How to handle the GOOGL/GOOG split in StockMarketEye
Google stock splits once in a while. At least that seems to be the case now, after it happened for a second time in July, 2022.
So, when is the next Google stock split and how does it affect your holdings? Let’s look at what exactly happens during these rare events, how they affect your portfolio, and how to handle them in Stock Market Eye.
When Does Google Stock Split?
Google stock has only split twice so far since they went public in 2004. Both times were to make Alphabet shares more attainable to retail investors. While the two instances differed a bit from each other, the end result was more shares in the market at a lower price point.
On April 3, 2014, Google stock split for the first time when they implemented a special dividend. This affected all owners of their Class A shares on the date of record (March 27, 2014).
GOOG vs GOOGL
In effect, the dividend splits the value of Google’s Class A shares (voting shares) essentially in half and issues a new class of shares, Class C (non-voting) shares. For every 1,000 shares of Google Class A (pre-dividend symbol, GOOG) you owned on the date of record, you would receive 998 of the new Class C shares.
The ticker symbol for the Class A shares changes to GOOGL (from GOOG) and the new Class C shares will trade under the old GOOG symbol.
Google’s second split happened on July 18, 2022. This time around GOOGL split 20 to 1, so you got 20 shares for every 1 share you owned on the date of record (July 15, 2022).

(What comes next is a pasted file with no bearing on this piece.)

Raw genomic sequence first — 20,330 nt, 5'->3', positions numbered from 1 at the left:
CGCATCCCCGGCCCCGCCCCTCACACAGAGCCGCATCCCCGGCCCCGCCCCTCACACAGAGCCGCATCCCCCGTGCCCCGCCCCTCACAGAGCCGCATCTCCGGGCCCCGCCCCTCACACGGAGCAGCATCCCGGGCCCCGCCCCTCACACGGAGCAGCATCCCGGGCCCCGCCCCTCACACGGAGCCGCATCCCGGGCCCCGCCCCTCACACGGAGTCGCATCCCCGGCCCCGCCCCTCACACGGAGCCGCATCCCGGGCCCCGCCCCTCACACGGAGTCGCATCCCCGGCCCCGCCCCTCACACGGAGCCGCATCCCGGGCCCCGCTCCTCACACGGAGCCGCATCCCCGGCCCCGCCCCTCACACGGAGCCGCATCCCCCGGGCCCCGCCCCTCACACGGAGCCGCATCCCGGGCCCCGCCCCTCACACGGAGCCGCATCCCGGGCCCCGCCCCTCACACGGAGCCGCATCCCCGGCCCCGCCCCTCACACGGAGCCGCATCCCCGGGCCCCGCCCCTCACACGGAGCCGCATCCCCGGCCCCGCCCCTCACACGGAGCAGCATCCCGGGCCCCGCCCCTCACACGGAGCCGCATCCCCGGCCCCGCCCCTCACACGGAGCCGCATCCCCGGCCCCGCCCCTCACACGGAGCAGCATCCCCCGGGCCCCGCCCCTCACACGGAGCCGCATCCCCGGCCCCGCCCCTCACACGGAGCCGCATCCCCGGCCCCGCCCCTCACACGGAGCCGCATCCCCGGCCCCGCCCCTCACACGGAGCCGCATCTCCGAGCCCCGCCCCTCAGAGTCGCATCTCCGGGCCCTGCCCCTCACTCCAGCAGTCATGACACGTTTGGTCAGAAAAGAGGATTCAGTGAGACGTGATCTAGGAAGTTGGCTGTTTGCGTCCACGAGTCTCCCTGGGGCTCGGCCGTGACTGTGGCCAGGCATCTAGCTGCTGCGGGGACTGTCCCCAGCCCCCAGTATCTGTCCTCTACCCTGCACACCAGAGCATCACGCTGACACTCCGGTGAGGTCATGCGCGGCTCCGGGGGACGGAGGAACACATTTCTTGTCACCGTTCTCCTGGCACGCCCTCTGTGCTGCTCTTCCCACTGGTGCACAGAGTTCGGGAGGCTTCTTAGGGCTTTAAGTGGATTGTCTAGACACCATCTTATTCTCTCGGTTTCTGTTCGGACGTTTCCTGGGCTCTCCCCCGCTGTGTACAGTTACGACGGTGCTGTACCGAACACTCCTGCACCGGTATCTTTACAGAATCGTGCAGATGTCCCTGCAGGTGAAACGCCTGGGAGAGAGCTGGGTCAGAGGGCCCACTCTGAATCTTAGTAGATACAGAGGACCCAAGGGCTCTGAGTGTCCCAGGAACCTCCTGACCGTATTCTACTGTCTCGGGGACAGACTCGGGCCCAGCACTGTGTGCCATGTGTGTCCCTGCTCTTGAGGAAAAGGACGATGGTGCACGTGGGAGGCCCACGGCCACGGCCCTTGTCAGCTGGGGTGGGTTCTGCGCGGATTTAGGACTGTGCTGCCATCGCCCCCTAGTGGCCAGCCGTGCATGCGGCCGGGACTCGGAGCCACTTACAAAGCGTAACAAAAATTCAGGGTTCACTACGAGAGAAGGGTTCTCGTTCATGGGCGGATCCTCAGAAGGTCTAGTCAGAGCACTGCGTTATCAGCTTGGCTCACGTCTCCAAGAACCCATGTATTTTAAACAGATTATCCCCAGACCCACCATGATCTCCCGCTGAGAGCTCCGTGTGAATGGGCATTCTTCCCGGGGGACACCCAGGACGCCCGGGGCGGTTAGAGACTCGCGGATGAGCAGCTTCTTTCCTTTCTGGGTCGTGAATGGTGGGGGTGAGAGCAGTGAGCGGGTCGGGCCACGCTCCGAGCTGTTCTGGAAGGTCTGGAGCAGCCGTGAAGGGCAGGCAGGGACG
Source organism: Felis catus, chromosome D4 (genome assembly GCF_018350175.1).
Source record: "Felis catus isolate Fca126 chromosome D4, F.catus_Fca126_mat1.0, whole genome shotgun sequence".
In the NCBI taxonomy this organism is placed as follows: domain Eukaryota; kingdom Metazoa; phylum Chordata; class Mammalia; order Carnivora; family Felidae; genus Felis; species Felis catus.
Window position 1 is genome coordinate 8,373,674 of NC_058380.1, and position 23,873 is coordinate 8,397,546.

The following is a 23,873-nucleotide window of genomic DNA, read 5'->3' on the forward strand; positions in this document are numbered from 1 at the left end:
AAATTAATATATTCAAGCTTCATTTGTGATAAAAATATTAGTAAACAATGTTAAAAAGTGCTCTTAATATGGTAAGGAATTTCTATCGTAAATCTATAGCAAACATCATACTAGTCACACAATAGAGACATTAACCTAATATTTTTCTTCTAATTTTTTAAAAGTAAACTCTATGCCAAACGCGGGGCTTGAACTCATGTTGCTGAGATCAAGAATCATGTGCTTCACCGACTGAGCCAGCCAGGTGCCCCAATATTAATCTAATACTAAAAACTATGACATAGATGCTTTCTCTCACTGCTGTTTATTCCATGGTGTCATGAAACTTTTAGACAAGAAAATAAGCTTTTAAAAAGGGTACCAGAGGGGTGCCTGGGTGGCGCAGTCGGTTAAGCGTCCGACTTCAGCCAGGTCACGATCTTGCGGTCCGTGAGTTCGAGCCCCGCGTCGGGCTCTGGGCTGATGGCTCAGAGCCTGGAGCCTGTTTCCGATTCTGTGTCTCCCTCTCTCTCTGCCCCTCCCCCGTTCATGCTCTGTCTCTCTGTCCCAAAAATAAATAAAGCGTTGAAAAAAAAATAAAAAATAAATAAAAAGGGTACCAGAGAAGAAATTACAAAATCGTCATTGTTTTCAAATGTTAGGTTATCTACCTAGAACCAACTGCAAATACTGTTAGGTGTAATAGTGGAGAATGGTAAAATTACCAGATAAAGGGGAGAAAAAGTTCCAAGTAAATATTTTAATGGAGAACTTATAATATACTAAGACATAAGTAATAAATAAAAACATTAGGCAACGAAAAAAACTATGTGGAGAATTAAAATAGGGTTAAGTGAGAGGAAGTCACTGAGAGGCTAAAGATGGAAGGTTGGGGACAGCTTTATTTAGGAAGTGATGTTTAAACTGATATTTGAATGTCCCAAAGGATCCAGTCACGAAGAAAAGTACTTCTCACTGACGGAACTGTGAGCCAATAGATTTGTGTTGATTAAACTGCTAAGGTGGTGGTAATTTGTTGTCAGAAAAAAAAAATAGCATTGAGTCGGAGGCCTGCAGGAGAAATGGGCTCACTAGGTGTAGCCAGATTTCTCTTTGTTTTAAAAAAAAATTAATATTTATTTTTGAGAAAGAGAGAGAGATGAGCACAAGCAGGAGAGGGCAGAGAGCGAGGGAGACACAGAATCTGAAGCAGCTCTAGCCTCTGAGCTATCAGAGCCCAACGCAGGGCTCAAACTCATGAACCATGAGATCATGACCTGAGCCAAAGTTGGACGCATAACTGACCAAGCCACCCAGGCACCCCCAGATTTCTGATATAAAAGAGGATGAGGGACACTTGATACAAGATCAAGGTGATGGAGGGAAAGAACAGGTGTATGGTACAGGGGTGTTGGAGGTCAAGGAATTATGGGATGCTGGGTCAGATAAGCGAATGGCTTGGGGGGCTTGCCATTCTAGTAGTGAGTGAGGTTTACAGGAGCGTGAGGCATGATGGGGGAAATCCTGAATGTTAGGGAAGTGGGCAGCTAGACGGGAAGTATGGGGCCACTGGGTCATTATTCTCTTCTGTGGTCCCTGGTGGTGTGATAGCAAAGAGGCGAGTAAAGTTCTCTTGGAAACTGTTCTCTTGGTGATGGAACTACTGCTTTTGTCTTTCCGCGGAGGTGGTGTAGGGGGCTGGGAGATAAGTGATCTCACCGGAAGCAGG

When is the Next Google Stock Split Date?
No one knows when the next Google stock split is going to happen for certain. Based on their history we can assume it won’t be anytime soon. The first one took ten years, and the next one happened another 8 years after that.
Will the price of shares build up more quickly and give us a 6 year split date in 2028? Maybe, they will hold off a bit longer this time and we won’t see another divide until 2030 or later. Only time will tell.
Effects of a Google Stock Split on Your Holdings
All of this may all sound quite complicated, but let look at an example to see that it’s not really so bad.
The 2022 Split
The recent split was pretty straightforward. For every share you held on July 15th 2022, you would have 20 shares on July 18th. The value of those shares would be exactly 1/20th what they were before.
For example, if you had a single share of Google worth $2,000, you would now have 20 shares, each worth $100.
The First Split Was More Complicated
Let’s say that you owned 20 shares of GOOG on March 27, 2104.
On the date of execution, April 3, those 20 shares would change their symbol from GOOG to GOOGL. On that date, your account would also show 20 of the new Class C shares trading under the symbol GOOG.
This table summarizes those changes:
|April 2||April 3|
|Class A Shares||GOOG||20||GOOGL||20|
|Class C Shares||–||–||GOOG||20|
Effects on Cost Basis
This is where the 1,998 to 1,000 split gets a little more detailed.